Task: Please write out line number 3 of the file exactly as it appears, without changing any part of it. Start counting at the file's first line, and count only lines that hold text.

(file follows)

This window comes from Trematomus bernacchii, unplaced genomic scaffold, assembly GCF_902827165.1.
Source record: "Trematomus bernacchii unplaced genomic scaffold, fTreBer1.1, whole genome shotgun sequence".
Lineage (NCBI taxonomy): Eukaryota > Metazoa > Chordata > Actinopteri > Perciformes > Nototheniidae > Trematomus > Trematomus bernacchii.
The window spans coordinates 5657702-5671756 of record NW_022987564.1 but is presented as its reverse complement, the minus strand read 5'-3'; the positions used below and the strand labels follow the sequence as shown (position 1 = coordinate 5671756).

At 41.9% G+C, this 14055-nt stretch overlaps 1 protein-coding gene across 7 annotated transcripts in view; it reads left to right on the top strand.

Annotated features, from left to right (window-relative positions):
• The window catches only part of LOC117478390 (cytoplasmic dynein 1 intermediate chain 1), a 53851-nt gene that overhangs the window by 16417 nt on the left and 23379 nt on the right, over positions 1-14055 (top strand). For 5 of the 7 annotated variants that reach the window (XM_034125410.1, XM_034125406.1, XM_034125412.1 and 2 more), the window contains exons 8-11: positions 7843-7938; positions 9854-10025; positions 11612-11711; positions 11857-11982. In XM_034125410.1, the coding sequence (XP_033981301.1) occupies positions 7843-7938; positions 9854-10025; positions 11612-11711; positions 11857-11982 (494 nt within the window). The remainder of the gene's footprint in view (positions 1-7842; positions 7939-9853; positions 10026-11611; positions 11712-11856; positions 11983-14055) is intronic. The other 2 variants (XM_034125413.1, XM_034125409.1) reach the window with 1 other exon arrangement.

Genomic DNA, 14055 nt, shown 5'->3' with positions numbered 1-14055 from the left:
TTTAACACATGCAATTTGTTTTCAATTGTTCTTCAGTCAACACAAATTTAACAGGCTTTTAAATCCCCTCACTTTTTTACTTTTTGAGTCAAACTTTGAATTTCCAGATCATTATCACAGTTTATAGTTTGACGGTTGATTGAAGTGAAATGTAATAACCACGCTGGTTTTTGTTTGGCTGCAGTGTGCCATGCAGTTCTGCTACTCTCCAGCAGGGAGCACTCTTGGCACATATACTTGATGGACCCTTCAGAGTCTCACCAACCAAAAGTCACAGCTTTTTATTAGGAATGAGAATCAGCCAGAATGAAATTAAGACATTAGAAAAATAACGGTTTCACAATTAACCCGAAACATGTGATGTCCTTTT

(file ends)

Lineage (NCBI taxonomy): Eukaryota > Metazoa > Chordata > Actinopteri > Perciformes > Nototheniidae > Trematomus > Trematomus bernacchii.